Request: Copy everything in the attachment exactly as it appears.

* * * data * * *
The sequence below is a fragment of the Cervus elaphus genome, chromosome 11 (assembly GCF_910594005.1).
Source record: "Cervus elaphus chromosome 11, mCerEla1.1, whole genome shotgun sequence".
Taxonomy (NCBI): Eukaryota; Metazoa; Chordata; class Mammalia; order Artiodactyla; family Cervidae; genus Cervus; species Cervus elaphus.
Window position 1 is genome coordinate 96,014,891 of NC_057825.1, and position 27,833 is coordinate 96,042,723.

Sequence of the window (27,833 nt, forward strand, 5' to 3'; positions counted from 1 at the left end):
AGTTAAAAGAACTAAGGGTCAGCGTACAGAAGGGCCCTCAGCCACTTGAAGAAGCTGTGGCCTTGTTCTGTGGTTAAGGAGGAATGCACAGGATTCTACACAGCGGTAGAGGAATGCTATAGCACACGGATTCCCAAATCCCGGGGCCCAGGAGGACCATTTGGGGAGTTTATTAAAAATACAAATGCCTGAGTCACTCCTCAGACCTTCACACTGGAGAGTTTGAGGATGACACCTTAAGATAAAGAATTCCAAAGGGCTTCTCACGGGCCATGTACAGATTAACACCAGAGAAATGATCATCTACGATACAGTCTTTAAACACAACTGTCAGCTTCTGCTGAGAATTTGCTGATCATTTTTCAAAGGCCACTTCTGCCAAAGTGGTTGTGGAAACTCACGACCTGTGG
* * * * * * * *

The sequence below is a fragment of the Cervus elaphus genome, chromosome 11 (assembly GCF_910594005.1).
Source record: "Cervus elaphus chromosome 11, mCerEla1.1, whole genome shotgun sequence".
Taxonomy (NCBI): Eukaryota; Metazoa; Chordata; class Mammalia; order Artiodactyla; family Cervidae; genus Cervus; species Cervus elaphus.
Window position 1 is genome coordinate 96,014,891 of NC_057825.1, and position 27,833 is coordinate 96,042,723.

Sequence of the window (27,833 nt, forward strand, 5' to 3'; positions counted from 1 at the left end):
AGTTAAAAGAACTAAGGGTCAGCGTACAGAAGGGCCCTCAGCCACTTGAAGAAGCTGTGGCCTTGTTCTGTGGTTAAGGAGGAATGCACAGGATTCTACACAGCGGTAGAGGAATGCTATAGCACACGGATTCCCAAATCCCGGGGCCCAGGAGGACCATTTGGGGAGTTTATTAAAAATACAAATGCCTGAGTCACTCCTCAGACCTTCACACTGGAGAGTTTGAGGATGACACCTTAAGATAAAGAATTCCAAAGGGCTTCTCACGGGCCATGTACAGATTAACACCAGAGAAATGATCATCTACGATACAGTCTTTAAACACAACTGTCAGCTTCTGCTGAGAATTTGCTGATCATTTTTCAAAGGCCACTTCTGCCAAAGTGGTTGTGGAAACTCACGACCTGTGG